Basic must-haves of a Kawandi, like the phula, the technique, all run through every quilt created. There is no tampering with the making essentials. But the flow of stitches, colours and prints of patches used, their size and shape, and the patterns they are arranged in, are creative interpretations of an individual quilt artist. A Catholic Siddi quilter could incorporate crosses in her art piece, and a Muslim maker may sew a crescent on hers. Some quilters have rows of multiple stitches along the outer edge to finish and finally fuse together all layers of the quilt.

Meaning of the Kawandi

If you half close your eyes, you will see Kawandi as a family symbol, a representation, a documentation of a family’s history. All this, just by patches of worn out clothing discarded by the members. The colours, prints and quality of materials tell a faint yet fair story of the family’s choices and attitude, and their financial status. See with your heart’s eyes, and you will feel the family’s bond, strong together, as the one blanket made of diverse, sharply contrasting patches.

Kawandi is an artwork about family.

India is a cauldron of cultures. Some melded so beautifully, only certain nuances distinguish them. Others so acutely distinct, they connect by citizenship alone. The Siddi community falls in neither. Very few have heard of, or know of them, Indians included. Even though India has been home to the Siddis for more than eight hundred years, they are still tagged as outsiders.

The Siddis are African by origin.

They are descendants of enslaved Africans. Early sixteenth century, during their colonisation of India, the Portuguese imported slaves from East Africa (Bantus and Ethiopians) into Goa, to serve in homes of the rich and important. Over time, subsequent generations of the bonded broke free of servitude, seeking seclusive settlement in remote, nearly inaccessible parts of the Western Ghats in north Karnataka. They built an independent African community in the hills. Across various time periods and places, others enslaved under Hindu and Muslim rulers followed suit into Karnataka. Today there are about twenty thousand community members, living scattered in thick forests and high plains south of Goa.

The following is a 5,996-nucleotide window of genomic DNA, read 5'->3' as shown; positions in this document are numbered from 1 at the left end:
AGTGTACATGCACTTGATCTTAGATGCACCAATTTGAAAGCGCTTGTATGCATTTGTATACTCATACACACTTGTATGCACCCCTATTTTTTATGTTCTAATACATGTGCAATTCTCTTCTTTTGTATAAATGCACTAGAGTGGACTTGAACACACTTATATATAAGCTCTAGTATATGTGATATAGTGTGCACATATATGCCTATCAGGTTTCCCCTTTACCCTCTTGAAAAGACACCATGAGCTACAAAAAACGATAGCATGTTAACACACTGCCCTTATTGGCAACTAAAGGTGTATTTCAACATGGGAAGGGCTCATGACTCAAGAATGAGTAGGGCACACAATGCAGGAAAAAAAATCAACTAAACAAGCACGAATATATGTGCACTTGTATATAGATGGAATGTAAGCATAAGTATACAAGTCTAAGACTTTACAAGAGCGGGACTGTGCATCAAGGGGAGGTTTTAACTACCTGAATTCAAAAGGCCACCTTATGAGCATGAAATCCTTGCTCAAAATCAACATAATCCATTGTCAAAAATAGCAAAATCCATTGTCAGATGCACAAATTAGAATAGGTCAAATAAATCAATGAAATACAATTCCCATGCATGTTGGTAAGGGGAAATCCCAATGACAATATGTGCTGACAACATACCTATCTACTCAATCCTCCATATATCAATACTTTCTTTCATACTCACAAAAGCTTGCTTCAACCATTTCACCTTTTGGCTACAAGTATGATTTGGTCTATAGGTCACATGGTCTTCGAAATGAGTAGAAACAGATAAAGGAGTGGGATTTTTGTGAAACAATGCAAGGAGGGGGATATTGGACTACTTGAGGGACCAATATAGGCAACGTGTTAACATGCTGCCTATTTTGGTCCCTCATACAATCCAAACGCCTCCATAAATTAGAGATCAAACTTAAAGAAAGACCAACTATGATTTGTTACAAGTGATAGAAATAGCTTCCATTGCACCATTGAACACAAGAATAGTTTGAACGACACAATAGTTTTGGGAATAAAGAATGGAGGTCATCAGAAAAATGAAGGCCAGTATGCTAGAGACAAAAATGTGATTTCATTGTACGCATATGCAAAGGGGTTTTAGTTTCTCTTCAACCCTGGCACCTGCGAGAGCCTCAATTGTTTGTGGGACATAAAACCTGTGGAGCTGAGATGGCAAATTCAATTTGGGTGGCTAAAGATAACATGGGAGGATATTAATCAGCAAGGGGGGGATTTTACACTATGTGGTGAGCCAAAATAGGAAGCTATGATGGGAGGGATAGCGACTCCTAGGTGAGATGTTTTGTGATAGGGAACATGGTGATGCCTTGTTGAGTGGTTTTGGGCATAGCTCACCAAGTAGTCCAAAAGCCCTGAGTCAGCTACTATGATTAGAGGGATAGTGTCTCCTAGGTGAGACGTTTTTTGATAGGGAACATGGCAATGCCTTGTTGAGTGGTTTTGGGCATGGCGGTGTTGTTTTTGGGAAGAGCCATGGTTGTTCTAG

African traditions still prevail strong in the Siddis even though their early customs are diluted now. Their arts express their root culture. It is in their songs and dances, especially in their drumming. And in their peculiar art of creating patchwork quilts.

Researching Kawandi took me all over the web space. Every source of information turned out to be an extract from the works of a couple, Dr. Henry Drewal and Dr.Sarah Khan. Understandably, so is all that I share here. The married couple has lived with, and experienced the lives and art of the Siddi people. In 2004, they set up the Siddi Women’s Quilting Cooperative for the quilt artists, translating their skills into a livelihood. It has brought the Kawandi out of obscurity.

The couple saddens at the impersonal commercial demand for the quilts and quilters. Says Sarah, “We regularly receive letters of inquiry from artists, quilters, vacationers, photographers and film - makers asking us to facilitate an introduction or visit to a Siddi community. Unfortunately, their letters often reveal shallow research and understanding.

We’re both artists and know the fine line between inspiration and appropriation.”

Inspired by the storytelling aspect of the Kawandi and it's reuse of old clothes and forgotten textiles, we are re-imagining the Kawandi. With respect for its history and tradition, we created our own practices. It still holds the name 'Kawandi' to honour the tradition and inspiration it came from.

Kawandi quilting is a powerful way to introduce new students to the magic of Quilting, and it's healing, resting, and joyful aspect. Also, Kawandi is powerful to upcycle clothing in itself and to introduce students to the joy of adding personal touches to a garment or quilt by hand.

Please, contact us for questions or to learn the Kick Ass Kawandi yourself or for any questions or concerns

Kawandi reimagined sustainable quilting future for all


  • Have you ever made a Kawandi?
  • Do you think we can use traditional styles like the Kawandi, even if someone comes from a different background?

Here’s aspiring for a humane world. Possible?



- sarahkkhan.com